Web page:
It has become clear that Julia Gillard is the leader we had to have.
Australia’s first female prime minister’s very existence has held up a mirror to the nation’s approach to gender and the image reflected back is like The Picture of Dorian Gray.
Not the shining harmonious portrait of equality we once thought but an altogether uglier, inconsistent darker study.
We thought our approach to gender was growing into a beauty. Turns out, it is covered in boils. Never has this been more evident than this week.
It was fueled on the national stage against a backdrop of allegations of army officers filming their sexual exploits and sharing the footage. At the same time, our national soccer coach muttered that “women should shut up in public”.
It ended with shock jock Howard Sattler’s question about whether her partner Tim Mathieson was gay. Because he was a hairdresser. And because they weren’t married.
It says a lot about what she has endured that the Prime Minister didn’t bat an eyelid at Sattler’s question and handled it with grace and dignity. Keating would have wiped the floor with him.
Gillard’s leadership has polarized the nation. And that is not about her policies because the big three, the Gonski education reform, the National Disability Insurance Scheme and the National Broadband Network, remain popular.
Quite apart from her government’s reforms, Gillard has become a lightning rod for gender. And I wonder whether it would be different if she had been a more conventional superwoman, married with kids, nanny tucked away in the Lodge, juggling her roles and keeping her fruit bowl full.
Instead, she has been private, confusing but not confused, refusing to court and cajole the media and the powers that be.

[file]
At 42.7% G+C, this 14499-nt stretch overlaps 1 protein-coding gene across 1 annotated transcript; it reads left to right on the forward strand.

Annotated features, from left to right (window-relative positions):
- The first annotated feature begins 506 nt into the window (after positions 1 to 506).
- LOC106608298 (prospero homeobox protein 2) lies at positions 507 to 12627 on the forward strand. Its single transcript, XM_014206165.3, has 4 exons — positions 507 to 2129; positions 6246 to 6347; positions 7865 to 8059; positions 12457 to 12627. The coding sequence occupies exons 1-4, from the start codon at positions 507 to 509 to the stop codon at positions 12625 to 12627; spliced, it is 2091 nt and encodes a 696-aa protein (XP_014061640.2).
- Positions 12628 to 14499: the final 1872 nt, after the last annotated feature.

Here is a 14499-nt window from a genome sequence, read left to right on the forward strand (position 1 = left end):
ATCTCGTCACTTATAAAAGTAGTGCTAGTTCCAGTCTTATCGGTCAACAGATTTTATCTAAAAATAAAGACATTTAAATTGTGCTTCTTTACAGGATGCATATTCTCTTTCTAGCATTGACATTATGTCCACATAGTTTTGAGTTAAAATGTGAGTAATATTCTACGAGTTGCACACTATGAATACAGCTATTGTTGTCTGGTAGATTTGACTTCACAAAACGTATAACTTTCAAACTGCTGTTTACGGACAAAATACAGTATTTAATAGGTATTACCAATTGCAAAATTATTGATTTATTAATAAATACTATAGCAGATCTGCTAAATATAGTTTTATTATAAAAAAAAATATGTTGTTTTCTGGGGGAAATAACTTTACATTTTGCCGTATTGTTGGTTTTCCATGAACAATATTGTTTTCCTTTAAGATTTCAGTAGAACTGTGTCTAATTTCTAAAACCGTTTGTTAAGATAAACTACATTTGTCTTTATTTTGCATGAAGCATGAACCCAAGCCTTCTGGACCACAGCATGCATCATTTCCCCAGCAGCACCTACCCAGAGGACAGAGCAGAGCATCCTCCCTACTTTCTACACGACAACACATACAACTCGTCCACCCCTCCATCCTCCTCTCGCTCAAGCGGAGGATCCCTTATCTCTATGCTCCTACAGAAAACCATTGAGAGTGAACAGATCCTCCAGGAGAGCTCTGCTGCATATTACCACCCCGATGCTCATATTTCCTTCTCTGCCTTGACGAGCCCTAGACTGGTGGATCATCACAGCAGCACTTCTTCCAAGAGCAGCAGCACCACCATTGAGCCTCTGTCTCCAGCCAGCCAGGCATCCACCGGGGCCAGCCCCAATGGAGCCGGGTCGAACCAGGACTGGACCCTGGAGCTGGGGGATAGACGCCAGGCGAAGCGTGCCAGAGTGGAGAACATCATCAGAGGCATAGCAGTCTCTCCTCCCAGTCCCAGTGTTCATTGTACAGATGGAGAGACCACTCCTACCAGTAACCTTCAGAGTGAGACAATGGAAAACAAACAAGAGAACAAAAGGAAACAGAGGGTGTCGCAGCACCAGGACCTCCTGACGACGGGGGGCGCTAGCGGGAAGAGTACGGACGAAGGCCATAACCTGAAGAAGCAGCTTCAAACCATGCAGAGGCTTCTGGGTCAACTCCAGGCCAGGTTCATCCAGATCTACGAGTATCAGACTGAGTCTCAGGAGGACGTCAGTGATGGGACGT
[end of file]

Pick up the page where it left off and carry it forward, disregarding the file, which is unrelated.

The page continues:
As it happens, also this week, the Dalai Lama was asked about the possibility of a female Dalai Lama. He said if a female leader is more useful, “then automatically a female Dalai Lama will come”.
It is a big call for the leader of the very male dominated Buddhist tradition. His statement suggests that intervention is not necessary. When the time is right, a female spiritual leader will materialize.
But in a strange way, his idea squares with the political theory that says we get the leader that suits the times.
The theory goes that a radical like Gough Whitlam had to happen after thirty-something years of Liberal power. Malcolm Fraser was needed to stabilize the system after the tumult and reform of Whitlam. Bob Hawke and Paul Keating were the only ones who could have reformed the economy with the agreement of the unions. John Howard reformed the tax base through the GST.
Which leads us to Kevin Rudd and Julia Gillard, where the story is not over for either them or their possible successor.
If Tony Abbott does become leader, he will become the prime minister with the most socially conservative views on gender for his time.
I maintain Gillard was over the top to suggest women will be “banished” under a Coalition Government. Women have long been a part of the Liberal Party.
But after the events which followed, I believe voters will be reassessing what sort of country we want to be and where this bile comes from.
Like her or not, we had to have a female leader like Gillard. The nation had to vomit up this mess that we have seen this week. Better an empty house than a bad tenant, my grandmother used to say.
And when, like a dog, we return to our vomit whenever Gillard goes, the country might have a little more self-awareness to work out what it means.
MORE ARTICLES BY GABRIELLE CHAN
*Gabrielle Chan is The Hoopla’s political correspondent. She is a journalist and author with more than 25 years experience, having worked most recently as a regular columnist with The Australian. She has previously worked for The Daily Telegraph, the ABC and the South China Morning Post. Gabrielle has written and edited Flickers of History, War On Our Doorstep and FEAST and is a member of the NSW Anzac Advisory Council. She blogs at www.gabriellechan.com and you can follow her on Twitter: @gabriellechan.